As more brands are jumping on the dual camera wagon, they seem to be the next big thing for smartphone photography. But, are they better than single cameras in every aspect? We round up a list of advantages and disadvantages of having a dual camera aboard your smartphone.
First, it was HTC, then Huawei. Now, even Apple has equipped their latest model with dual cameras. This new type of smartphone camera has allowed manufacturers to improve the amount of features available on their devices and, at first sight, seem to be a welcome addition to their versatility; but there are some reasons that not all brands and manufacturers are thinking about switching to dual cameras just yet. Let’s gather some facts and information to understand why.
Advantages: better focus, more “tune-up” options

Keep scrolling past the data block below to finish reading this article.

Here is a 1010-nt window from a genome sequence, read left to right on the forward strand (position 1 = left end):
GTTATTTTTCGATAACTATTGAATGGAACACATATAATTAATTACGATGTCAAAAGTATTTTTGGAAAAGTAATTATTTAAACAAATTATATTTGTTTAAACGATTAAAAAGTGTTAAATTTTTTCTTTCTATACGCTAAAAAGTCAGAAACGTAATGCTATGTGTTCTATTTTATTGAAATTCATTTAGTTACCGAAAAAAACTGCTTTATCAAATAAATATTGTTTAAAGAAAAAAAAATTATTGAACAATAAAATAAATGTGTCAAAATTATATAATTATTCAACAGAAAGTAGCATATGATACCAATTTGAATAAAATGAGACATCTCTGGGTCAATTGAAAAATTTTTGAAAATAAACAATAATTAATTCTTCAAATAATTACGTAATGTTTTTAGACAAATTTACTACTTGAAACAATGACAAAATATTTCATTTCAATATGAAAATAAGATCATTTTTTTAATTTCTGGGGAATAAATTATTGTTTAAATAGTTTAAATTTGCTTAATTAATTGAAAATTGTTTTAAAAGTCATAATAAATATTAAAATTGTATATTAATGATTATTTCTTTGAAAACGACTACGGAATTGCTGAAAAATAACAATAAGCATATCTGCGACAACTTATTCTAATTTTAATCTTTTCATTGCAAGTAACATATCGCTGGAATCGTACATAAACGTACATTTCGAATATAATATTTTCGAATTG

Thanks to the two cameras’ team work, the user can take pictures with a better focus for both center and background details, thanks to the cameras reliance on “binocular vision” or, if you prefer, the way our eyes work. Like the human eye does with the parallax effect, the dual camera system overlaps the image captured by both cameras to get the best results in terms of focus. The main camera usually focuses on the forefront while the second camera works on the background to add extra clarity and depth of field. Dual camera technology also allows for better refocus and extra tinkering after the picture is taken.
Disadvantages: higher energy consumption, lower resolution
However user-friendly dual cameras are, not everything about them is better than single cameras. They take a higher toll on the battery, not to mention the increased price tag of new phones sporting this type of camera, and also cannot compete with single cameras in terms of picture quality and resolution, as current dual cameras have an average 12MP and single smartphone cameras can go up to 20MP. In the end, the decision should be made taking into consideration what you look for in your camera and if it is worth the extra money you will spend.